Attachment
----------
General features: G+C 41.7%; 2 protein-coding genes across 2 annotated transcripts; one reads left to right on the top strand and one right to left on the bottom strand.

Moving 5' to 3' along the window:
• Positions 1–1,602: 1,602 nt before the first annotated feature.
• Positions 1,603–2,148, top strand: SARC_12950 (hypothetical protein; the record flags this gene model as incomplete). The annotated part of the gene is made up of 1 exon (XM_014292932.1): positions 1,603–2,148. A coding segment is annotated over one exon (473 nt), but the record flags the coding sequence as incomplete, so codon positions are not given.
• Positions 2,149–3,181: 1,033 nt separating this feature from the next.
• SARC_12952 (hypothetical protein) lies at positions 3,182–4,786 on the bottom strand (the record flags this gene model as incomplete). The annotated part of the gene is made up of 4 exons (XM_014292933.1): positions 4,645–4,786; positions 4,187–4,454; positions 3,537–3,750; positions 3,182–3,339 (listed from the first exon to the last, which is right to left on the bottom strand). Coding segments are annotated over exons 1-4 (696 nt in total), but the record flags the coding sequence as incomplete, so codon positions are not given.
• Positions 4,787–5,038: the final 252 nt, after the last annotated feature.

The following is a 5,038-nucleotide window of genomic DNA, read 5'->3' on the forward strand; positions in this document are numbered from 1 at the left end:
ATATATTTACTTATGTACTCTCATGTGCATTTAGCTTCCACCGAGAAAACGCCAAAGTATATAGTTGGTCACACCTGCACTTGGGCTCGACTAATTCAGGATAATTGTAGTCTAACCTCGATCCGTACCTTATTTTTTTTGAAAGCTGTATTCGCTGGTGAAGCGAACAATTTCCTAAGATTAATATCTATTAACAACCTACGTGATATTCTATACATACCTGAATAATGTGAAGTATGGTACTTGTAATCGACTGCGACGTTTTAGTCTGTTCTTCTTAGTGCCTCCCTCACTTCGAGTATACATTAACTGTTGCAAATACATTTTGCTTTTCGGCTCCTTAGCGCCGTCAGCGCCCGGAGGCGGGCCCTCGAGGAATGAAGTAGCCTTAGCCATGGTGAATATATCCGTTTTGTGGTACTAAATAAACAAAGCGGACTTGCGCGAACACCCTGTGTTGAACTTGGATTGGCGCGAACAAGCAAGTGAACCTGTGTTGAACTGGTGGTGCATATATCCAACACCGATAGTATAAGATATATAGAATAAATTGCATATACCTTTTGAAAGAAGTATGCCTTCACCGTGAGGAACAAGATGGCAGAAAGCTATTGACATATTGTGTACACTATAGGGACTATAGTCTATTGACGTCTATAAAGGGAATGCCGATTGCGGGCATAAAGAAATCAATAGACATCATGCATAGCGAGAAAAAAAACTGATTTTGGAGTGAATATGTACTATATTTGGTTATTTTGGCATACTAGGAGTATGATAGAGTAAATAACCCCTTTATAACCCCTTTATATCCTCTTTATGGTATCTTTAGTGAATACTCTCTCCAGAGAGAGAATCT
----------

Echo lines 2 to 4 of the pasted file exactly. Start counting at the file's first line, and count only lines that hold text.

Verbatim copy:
Moving 5' to 3' along the window:
• Positions 1–1,602: 1,602 nt before the first annotated feature.
• Positions 1,603–2,148, top strand: SARC_12950 (hypothetical protein; the record flags this gene model as incomplete). The annotated part of the gene is made up of 1 exon (XM_014292932.1): positions 1,603–2,148. A coding segment is annotated over one exon (473 nt), but the record flags the coding sequence as incomplete, so codon positions are not given.